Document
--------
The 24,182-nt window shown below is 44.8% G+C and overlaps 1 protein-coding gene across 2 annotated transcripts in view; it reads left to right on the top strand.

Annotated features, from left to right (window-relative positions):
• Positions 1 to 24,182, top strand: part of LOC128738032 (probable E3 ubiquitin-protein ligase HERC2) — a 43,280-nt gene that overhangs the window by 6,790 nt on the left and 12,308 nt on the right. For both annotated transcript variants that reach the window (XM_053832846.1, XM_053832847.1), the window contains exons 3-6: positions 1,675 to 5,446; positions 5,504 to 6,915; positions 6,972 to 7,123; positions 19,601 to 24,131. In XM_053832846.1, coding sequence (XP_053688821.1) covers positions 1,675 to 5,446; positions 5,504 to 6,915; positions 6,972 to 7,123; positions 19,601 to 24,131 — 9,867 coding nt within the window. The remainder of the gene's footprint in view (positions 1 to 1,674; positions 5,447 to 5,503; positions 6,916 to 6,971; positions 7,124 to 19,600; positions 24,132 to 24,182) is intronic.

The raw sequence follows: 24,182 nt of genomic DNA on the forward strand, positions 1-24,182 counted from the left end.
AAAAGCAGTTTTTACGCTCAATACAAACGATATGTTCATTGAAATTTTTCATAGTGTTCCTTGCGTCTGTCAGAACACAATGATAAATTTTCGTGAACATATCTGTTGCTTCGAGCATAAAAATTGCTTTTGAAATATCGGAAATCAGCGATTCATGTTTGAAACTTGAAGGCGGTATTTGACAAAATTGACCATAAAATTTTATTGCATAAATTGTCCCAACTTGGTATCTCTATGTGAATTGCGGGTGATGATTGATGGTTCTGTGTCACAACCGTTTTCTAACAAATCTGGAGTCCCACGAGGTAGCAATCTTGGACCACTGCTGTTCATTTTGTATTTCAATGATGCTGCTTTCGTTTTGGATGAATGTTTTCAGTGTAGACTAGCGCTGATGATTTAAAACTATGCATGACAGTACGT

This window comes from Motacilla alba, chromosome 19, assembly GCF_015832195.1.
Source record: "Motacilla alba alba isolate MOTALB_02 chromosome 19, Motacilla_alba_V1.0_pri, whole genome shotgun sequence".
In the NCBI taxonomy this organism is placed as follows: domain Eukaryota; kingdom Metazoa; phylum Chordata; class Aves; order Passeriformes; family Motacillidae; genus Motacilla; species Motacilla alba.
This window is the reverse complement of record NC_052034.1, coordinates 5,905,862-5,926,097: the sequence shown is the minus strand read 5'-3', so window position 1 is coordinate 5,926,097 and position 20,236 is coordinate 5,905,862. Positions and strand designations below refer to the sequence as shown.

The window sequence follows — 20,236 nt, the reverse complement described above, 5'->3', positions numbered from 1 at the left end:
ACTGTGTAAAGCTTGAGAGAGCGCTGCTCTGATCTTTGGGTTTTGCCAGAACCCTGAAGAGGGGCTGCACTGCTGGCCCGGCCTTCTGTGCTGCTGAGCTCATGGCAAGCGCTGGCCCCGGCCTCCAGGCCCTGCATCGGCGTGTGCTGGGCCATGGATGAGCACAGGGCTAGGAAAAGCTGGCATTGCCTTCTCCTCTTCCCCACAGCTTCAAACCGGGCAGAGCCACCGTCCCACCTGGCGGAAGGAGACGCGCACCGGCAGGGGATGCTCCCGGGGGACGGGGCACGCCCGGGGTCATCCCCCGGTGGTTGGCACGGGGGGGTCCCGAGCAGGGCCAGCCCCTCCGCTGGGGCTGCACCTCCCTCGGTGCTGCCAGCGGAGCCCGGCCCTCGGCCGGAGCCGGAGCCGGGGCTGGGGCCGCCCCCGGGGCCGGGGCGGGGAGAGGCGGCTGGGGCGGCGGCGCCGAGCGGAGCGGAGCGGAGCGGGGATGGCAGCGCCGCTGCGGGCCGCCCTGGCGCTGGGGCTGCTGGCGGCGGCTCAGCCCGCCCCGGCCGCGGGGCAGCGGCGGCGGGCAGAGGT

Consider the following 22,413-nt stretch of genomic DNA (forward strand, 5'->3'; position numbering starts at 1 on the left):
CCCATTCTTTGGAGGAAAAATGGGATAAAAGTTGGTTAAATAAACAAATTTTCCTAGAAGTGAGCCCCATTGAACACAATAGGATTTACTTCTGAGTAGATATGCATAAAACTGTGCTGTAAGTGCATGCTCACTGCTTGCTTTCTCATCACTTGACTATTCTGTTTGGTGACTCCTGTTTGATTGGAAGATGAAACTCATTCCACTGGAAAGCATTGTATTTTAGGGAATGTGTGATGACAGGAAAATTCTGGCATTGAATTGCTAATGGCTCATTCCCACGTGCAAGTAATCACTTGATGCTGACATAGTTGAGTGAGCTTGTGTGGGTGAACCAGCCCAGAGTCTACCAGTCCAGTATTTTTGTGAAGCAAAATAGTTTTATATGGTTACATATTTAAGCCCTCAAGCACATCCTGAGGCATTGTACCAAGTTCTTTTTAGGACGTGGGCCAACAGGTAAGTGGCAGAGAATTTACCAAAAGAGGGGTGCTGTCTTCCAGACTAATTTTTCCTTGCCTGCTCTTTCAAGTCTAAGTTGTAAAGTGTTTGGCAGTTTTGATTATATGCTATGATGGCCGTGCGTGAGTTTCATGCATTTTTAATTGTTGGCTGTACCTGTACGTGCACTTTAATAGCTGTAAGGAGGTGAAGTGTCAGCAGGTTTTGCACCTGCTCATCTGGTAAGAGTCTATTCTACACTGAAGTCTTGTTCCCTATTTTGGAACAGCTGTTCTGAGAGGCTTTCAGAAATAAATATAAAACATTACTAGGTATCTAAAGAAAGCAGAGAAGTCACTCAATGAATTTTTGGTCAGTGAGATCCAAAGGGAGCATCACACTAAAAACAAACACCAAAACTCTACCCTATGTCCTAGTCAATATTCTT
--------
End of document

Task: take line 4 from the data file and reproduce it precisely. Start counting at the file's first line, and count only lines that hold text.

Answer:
The raw sequence follows: 24,182 nt of genomic DNA on the forward strand, positions 1-24,182 counted from the left end.